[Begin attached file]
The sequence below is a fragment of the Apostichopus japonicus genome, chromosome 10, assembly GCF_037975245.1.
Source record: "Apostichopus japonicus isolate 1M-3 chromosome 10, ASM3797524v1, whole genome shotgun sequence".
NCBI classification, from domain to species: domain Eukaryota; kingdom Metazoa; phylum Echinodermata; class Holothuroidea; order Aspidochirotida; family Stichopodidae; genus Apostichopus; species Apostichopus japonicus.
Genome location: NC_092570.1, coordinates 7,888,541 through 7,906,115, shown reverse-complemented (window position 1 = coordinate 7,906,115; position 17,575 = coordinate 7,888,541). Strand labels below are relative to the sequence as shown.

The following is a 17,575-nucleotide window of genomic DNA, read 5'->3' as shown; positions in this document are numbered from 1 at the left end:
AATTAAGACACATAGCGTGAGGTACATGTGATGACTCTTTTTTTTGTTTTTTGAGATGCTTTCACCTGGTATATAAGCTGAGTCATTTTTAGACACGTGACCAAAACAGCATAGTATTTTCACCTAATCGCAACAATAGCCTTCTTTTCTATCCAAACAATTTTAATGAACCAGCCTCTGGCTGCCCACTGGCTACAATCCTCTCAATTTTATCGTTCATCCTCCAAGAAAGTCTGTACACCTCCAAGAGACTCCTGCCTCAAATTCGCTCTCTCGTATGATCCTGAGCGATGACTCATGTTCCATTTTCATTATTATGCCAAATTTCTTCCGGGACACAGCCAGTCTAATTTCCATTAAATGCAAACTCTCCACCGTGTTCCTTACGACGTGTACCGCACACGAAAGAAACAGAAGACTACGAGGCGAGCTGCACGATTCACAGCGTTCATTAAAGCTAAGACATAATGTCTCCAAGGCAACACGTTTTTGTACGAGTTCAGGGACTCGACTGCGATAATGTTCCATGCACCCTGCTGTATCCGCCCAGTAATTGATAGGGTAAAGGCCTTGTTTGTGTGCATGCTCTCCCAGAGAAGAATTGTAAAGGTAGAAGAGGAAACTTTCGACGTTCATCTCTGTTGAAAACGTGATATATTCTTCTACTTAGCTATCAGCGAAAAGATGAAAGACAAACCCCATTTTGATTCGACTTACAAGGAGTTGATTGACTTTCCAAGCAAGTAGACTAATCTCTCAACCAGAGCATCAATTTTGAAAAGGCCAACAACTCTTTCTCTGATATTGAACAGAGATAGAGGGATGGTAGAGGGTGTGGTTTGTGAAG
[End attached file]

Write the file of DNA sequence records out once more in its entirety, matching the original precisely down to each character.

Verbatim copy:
The sequence below is a fragment of the Apostichopus japonicus genome, chromosome 10, assembly GCF_037975245.1.
Source record: "Apostichopus japonicus isolate 1M-3 chromosome 10, ASM3797524v1, whole genome shotgun sequence".
NCBI classification, from domain to species: domain Eukaryota; kingdom Metazoa; phylum Echinodermata; class Holothuroidea; order Aspidochirotida; family Stichopodidae; genus Apostichopus; species Apostichopus japonicus.
Genome location: NC_092570.1, coordinates 7,888,541 through 7,906,115, shown reverse-complemented (window position 1 = coordinate 7,906,115; position 17,575 = coordinate 7,888,541). Strand labels below are relative to the sequence as shown.

The following is a 17,575-nucleotide window of genomic DNA, read 5'->3' as shown; positions in this document are numbered from 1 at the left end:
AATTAAGACACATAGCGTGAGGTACATGTGATGACTCTTTTTTTTGTTTTTTGAGATGCTTTCACCTGGTATATAAGCTGAGTCATTTTTAGACACGTGACCAAAACAGCATAGTATTTTCACCTAATCGCAACAATAGCCTTCTTTTCTATCCAAACAATTTTAATGAACCAGCCTCTGGCTGCCCACTGGCTACAATCCTCTCAATTTTATCGTTCATCCTCCAAGAAAGTCTGTACACCTCCAAGAGACTCCTGCCTCAAATTCGCTCTCTCGTATGATCCTGAGCGATGACTCATGTTCCATTTTCATTATTATGCCAAATTTCTTCCGGGACACAGCCAGTCTAATTTCCATTAAATGCAAACTCTCCACCGTGTTCCTTACGACGTGTACCGCACACGAAAGAAACAGAAGACTACGAGGCGAGCTGCACGATTCACAGCGTTCATTAAAGCTAAGACATAATGTCTCCAAGGCAACACGTTTTTGTACGAGTTCAGGGACTCGACTGCGATAATGTTCCATGCACCCTGCTGTATCCGCCCAGTAATTGATAGGGTAAAGGCCTTGTTTGTGTGCATGCTCTCCCAGAGAAGAATTGTAAAGGTAGAAGAGGAAACTTTCGACGTTCATCTCTGTTGAAAACGTGATATATTCTTCTACTTAGCTATCAGCGAAAAGATGAAAGACAAACCCCATTTTGATTCGACTTACAAGGAGTTGATTGACTTTCCAAGCAAGTAGACTAATCTCTCAACCAGAGCATCAATTTTGAAAAGGCCAACAACTCTTTCTCTGATATTGAACAGAGATAGAGGGATGGTAGAGGGTGTGGTTTGTGAAG